From a park ranger's new novel about historic Yosemite's buffalo soldiers
A century ago, African American soldiers with the U.S. Army's Ninth Cavalry protected Yosemite and Sequoia National Parks from poachers, timber thieves, and other threats.
By Shelton Johnson
I made my last patrol to the edge of the sky. I was high up near Devil's Postpile, and had just ridden up from Sotcher Lake the night before. It'd been a clear night, and the moon just past full lit up everything so well, you never hungered for the day, so I just packed up and started heading out and up to the patrol cabin in Reds Meadow.
I was by myself, and wanted it that way. I figured if this was going to be my last journey through the Yosemite, then I'd do it alone. You come into this world by yourself, and you go out of it the same way. Of course, now I was riding a mule named Satan, so I wasn't completely alone.
There had been a fire through the area, which made the going a lot easier. The moon had no trouble getting past all the branches above me and finding a place to rest on the forest floor. The red firs were creaking in a wind I couldn't feel, but I could see it rock the tops of the trees back and forth, and the treetops seemed to be brushing the backs of the stars.
It was a quiet, peaceful night, the kind of night you long for when you ain't got it and you hope will never end when you do. I was getting to that place inside, the quiet place you get to when you've been in mountains a long time, so long that you feel you know them. Not just their names, which you can find on a map, but the names that are secret, and within your own silence you slowly begin to unlock, letter by letter, what God must call them in the night.
I think I was even dozing a bit, watching Satan's head rise up and down, feeling the rocking of my mule as he walked and the coolness of the summer air on my face and hands.
I should've known it wouldn't last.
I remember a kind of stiffening up in Satan. He slowed a bit, moving his head from side to side, and then with a snort he swiveled his butt upward and sideways in one motion, and just like that I was in the air. That mule bucked me off so easily I might've been able to call it a fancy dismount if someone had been watching, but you can't lie to God, and God knew Satan better than I did. That mule was mean and spiteful, but he had a soft spot for me. We got along just fine, and that left me wondering, as I went up, over, and down to the ground, what the hell was going on.
The ground rose up faster than it had any right to and smacked me on the butt, and as I looked up I saw more stars lighting up the sky than there'd ever been before. I heard Satan bucking and dancing back down the trail, but when I looked over my shoulder all I saw was his shadow, draining away like black molasses.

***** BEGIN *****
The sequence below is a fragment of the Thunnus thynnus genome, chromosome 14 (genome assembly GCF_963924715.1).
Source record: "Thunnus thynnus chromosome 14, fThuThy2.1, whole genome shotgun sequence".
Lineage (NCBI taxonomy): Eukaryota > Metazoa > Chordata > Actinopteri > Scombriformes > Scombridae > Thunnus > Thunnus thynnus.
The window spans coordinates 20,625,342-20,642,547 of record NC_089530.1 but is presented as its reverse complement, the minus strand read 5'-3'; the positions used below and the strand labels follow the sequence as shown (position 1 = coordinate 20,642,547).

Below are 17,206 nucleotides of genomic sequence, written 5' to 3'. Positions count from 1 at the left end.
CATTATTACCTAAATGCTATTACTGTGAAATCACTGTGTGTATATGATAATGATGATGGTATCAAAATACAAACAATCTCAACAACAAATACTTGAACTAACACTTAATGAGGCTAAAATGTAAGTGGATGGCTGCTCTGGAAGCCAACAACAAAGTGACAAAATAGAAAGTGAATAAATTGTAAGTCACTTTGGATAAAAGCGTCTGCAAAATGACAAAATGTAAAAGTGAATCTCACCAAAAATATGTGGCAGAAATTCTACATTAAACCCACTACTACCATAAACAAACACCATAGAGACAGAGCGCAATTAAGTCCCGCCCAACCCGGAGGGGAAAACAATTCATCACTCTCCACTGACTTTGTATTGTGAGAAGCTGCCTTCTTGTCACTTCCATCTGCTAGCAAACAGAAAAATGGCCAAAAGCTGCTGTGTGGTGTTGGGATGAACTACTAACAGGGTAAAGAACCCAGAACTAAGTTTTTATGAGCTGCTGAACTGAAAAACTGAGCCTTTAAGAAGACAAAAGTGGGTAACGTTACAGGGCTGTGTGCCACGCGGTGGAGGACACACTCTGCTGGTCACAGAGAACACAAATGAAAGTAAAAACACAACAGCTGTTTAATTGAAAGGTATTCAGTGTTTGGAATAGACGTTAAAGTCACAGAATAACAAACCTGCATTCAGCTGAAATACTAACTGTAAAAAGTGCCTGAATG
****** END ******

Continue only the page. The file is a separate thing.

Speaking of asses, mine wasn't doing too well, and as I struggled to get back up over my feet, I could feel how my legs had been left out of the plan to stand up. They were as outraged as I was and wouldn't cooperate. Eventually I was upright, standing on a steep, rocky trail in the middle of red fir forest, with moonlight clearly illuminating my bruised and scratched hands. I was thinking bout all the things you could do to a mule short of killing it, and how I was really looking forward to trying out every idea that came to me, when I saw movement up the trail about twenty feet away.
Two, no, three fairly large animals were running cross the trail, cross the very spot I probably would've been except for the disagreement with Satan over direction of travel. Peering closer, I could just make out how one of the three animals was a lot bigger than the other two. That one broke off and ran a bit toward me, fully out of the shadows into moonlight.
It was a grizzly.
And since I personally have never heard of grizzlies roaming round in herds, I figured the other two were cubs, which meant that Mama was the one taking particular interest in me. I had surprised them.
Now I was really irritated. First my mule bucks me off, probably cause it caught the scent of the bears, then it runs off, the sound of which probably spooked the bears, who likely were just trying to get away. Leaving me standing there alone, staring foolishly at my bleeding hands.
Furthermore, Lieutenant Resnick told me once that no one had seen a grizzly bear in the Sierra in nearly ten years, so I needn't worry too much about meeting one. I trusted him.
I trusted an officer. I trusted my mule.
Ain't it peculiar how the people you trust usually aren't around when you really need them? That's what I was thinking when the grizzly rose up off the ground, using her forelegs to push herself up into the air.
Copyright © 2009 by Shelton Johnson. From Gloryland: A Novel, to be published in September by Sierra Club Books.
Johnson is a ranger in the Division of Interpretation and Education at Yosemite National Park.
Photo: Denver Public Library, Western History Collection, C. G. Morledge